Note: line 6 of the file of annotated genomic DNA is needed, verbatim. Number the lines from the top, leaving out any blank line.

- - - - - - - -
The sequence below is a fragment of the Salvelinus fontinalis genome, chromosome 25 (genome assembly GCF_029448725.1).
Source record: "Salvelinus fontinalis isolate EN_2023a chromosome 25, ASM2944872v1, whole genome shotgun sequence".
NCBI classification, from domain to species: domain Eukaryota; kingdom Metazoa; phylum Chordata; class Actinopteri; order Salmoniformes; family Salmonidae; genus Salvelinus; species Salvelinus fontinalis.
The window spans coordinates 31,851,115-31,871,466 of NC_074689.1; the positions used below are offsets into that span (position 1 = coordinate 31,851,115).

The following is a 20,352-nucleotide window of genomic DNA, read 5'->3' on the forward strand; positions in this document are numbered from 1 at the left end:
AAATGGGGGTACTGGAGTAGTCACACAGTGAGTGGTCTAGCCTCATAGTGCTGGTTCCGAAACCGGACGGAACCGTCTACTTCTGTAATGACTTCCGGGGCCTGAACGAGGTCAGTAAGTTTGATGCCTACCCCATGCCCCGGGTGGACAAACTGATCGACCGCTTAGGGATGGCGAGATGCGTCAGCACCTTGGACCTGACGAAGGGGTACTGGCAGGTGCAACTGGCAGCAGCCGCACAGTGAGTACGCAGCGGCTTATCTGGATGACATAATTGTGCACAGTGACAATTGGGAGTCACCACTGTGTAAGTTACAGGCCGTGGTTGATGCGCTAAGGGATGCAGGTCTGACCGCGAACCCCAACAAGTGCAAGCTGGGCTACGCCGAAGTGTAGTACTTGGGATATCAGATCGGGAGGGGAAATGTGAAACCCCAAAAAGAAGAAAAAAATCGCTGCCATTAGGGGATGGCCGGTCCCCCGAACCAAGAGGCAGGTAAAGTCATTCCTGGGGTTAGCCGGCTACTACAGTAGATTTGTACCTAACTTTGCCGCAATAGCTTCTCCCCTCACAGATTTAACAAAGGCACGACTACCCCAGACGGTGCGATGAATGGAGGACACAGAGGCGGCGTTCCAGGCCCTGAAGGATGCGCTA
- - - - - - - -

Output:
AAATGGGGGTACTGGAGTAGTCACACAGTGAGTGGTCTAGCCTCATAGTGCTGGTTCCGAAACCGGACGGAACCGTCTACTTCTGTAATGACTTCCGGGGCCTGAACGAGGTCAGTAAGTTTGATGCCTACCCCATGCCCCGGGTGGACAAACTGATCGACCGCTTAGGGATGGCGAGATGCGTCAGCACCTTGGACCTGACGAAGGGGTACTGGCAGGTGCAACTGGCAGCAGCCGCACAGTGAGTACGCAGCGGCTTATCTGGATGACATAATTGTGCACAGTGACAATTGGGAGTCACCACTGTGTAAGTTACAGGCCGTGGTTGATGCGCTAAGGGATGCAGGTCTGACCGCGAACCCCAACAAGTGCAAGCTGGGCTACGCCGAAGTGTAGTACTTGGGATATCAGATCGGGAGGGGAAATGTGAAACCCCAAAAAGAAGAAAAAAATCGCTGCCATTAGGGGATGGCCGGTCCCCCGAACCAAGAGGCAGGTAAAGTCATTCCTGGGGTTAGCCGGCTACTACAGTAGATTTGTACCTAACTTTGCCGCAATAGCTTCTCCCCTCACAGATTTAACAAAGGCACGACTACCCCAGACGGTGCGATGAATGGAGGACACAGAGGCGGCGTTCCAGGCCCTGAAGGATGCGCTA